The Connecticut legislature introduced H.B. 6588 in January to cap annual rent increases at 4% and ban no-cause evictions, based on efforts by a grassroots organization called Cap the Rent Connecticut. Cap the Rent Connecticut wanted to lower the cap to 2.5%, had a large following and was very well organized. It became quickly apparent that action was needed to support housing providers in the multifamily sector.
“They were frighteningly well-organized,” recalled Sheila Leach, vice president of operations at the Home Builders and Remodelers Association (HBRA) of Central Connecticut, who attended several of the Cap the Rent events to get a better understanding of the organization’s strategy and messaging. “And they had a story to tell.”
Rent control in Connecticut was driven by a rapid increase in rents because of rising inflation and expenses housing providers were facing. Rents increased by more than 25% in the New Haven area.
This environment, coupled with many Cap the Rent organizers living in deplorable conditions with absentee landlords — leaking roofs, no heat or hot water — created the perfect storm that allowed rent control to take roots as an issue in Connecticut.
“But these are not our members. These are not our housing providers,” Leach noted.
The HBRA of Central Connecticut mobilized its Multifamily Council — which had recently been formed to support its members in the multifamily sector. The HBRA began utilizing resources through both NAHB staff member Karl Eckhart and fellow NAHB members to help build support by educating multifamily professionals on the impact rent control will have on them and the industry.
“Many members wanted to dismiss it — they didn’t think it applied to them — but we felt otherwise,” Leach shared.
The HBRA of Central Connecticut also strengthened support against this legislation by building partnerships with other like-minded local organizations, including the Connecticut Apartment Association, the Connecticut Property Owners Alliance and the Connecticut Coalition of Property Owners. Information sharing and networking allowed the HBRA of Central Connecticut to become a greater part of the discussion on rent control and coordinate advocacy efforts with these groups.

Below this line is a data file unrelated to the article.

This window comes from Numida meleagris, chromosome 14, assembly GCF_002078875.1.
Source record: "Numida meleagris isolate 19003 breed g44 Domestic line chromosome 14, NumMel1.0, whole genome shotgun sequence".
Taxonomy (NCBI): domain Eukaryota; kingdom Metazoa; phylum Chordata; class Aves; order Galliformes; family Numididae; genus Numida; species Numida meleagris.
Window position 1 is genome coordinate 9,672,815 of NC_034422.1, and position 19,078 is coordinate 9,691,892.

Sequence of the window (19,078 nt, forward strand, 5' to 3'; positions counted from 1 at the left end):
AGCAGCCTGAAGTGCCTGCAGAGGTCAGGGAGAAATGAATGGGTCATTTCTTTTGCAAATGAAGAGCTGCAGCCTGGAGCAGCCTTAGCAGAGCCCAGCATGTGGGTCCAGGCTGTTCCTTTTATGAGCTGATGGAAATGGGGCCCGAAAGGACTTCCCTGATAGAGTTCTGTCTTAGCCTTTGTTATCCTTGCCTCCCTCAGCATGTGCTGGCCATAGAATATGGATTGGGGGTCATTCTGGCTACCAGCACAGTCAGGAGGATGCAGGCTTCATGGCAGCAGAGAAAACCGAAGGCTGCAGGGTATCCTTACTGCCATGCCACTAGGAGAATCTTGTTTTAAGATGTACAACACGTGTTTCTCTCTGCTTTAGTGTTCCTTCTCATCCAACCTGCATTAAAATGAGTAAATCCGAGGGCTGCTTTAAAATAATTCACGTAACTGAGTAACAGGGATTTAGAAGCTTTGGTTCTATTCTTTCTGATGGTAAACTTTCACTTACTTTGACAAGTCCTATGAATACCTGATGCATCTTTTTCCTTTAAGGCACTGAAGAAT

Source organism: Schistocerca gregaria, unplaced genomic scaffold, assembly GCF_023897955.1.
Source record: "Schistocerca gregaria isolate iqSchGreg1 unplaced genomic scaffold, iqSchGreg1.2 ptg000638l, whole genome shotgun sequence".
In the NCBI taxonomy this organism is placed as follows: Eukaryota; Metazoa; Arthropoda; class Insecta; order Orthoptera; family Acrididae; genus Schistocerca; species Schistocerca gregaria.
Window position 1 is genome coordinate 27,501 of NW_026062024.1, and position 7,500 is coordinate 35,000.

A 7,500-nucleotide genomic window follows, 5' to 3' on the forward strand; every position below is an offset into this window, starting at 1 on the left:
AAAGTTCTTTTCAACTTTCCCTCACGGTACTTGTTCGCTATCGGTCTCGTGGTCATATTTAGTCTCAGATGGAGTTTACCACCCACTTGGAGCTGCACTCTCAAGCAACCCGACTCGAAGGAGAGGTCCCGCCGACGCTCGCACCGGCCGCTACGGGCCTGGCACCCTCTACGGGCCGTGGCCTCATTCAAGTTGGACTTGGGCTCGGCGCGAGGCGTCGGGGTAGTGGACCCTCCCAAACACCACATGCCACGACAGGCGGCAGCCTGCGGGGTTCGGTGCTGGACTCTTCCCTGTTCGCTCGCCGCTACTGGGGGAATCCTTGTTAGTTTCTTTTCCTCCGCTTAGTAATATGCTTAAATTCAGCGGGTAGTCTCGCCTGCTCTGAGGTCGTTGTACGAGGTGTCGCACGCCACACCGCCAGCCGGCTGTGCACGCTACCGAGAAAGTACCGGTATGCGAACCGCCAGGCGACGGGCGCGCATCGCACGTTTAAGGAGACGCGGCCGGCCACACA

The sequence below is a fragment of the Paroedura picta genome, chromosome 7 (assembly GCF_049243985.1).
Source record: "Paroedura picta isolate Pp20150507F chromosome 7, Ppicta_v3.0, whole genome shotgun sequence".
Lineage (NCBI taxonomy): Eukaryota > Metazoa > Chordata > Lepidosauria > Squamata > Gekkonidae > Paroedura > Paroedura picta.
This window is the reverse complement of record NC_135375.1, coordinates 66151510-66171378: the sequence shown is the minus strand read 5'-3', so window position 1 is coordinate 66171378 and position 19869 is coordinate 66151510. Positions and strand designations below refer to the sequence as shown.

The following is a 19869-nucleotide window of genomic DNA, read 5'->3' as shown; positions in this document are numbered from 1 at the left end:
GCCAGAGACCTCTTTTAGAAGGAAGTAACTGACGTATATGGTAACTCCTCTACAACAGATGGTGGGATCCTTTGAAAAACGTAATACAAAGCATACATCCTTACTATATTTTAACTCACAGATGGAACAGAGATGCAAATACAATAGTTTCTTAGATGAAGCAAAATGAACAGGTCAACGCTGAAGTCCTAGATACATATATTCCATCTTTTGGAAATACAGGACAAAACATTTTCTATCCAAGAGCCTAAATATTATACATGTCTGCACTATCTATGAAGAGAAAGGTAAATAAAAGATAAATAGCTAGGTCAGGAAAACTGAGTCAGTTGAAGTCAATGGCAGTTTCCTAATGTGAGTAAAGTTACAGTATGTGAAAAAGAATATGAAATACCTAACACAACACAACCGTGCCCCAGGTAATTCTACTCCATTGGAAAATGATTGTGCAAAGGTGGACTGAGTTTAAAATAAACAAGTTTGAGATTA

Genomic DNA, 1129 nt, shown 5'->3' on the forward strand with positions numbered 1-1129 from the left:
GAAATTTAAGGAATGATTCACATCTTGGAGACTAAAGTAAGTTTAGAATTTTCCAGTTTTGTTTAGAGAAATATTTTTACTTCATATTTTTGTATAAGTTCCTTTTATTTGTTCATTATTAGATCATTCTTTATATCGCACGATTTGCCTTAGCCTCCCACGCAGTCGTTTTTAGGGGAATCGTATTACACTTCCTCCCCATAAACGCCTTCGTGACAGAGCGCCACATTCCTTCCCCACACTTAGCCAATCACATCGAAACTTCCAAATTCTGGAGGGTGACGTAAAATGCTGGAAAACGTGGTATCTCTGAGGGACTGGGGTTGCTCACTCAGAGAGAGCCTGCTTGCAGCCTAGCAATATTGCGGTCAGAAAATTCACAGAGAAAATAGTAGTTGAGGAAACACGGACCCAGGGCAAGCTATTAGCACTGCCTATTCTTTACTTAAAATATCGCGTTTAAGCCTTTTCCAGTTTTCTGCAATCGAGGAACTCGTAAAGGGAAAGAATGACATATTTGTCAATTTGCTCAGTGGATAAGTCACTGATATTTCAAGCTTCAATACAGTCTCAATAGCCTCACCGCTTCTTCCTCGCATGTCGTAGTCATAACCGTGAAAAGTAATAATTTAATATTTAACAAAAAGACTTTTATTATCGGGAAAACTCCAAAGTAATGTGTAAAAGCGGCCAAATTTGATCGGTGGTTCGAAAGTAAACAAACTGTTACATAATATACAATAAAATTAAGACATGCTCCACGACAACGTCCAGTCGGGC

“Landlords could share the negative impact from their perspective,” Leach added. “It helped unify our message going forward.”
This unified, but unique, message told from a variety of perspectives in opposition of rent control became a positive during the public hearings surrounding the legislation. Nearly 400 people were scheduled to testify both in support of and opposition to rent control. But the story in support of rent control became somewhat monotonous throughout the hearings, as the same coached messages were used repeatedly by different testifiers.
“We may not have been mighty in number, but we had a unique and compelling story,” Leach stated. “We could show how rent control could actually make the situation worse on tenants from a business perspective.”
On March 7, the Housing Committee decided that the legislation would not move forward, and instead created two legislative task forces to further explore the issue — and likely to address it again in the future.
The experience was a valuable one for the HBRA of Central Connecticut, which saw not only the amount of support garnered by the rent control efforts, but also provided a better understanding for members on what is happening in their state.
“Our members, who are not those type of housing providers, were appalled,” Leach shared. “We may know it happens — we certainly have heard the stories — but many of us don’t think it happens here.”
In concert with its partners, the HBRA of Central Connecticut worked to promote the value of exploring additional options to the housing affordability crisis and provide tenants with safe, affordable housing.
“We want to be part of the solution and hold the bad characters accountable,” Leach noted. “We are professional, responsible housing providers who stand ready to be part of the solution to the housing crisis in Connecticut. The reason this legislation popped up was because folks in need had nowhere else to turn.”
Leach counts the resources and knowledge from NAHB staff — including information and materials used to advocate against rent control in other states — and testimony from other NAHB members, such as Andrew Chaban of Princeton Properties, as key assets in both opposing rent control legislation and building support among members. Information is also available on nahb.org.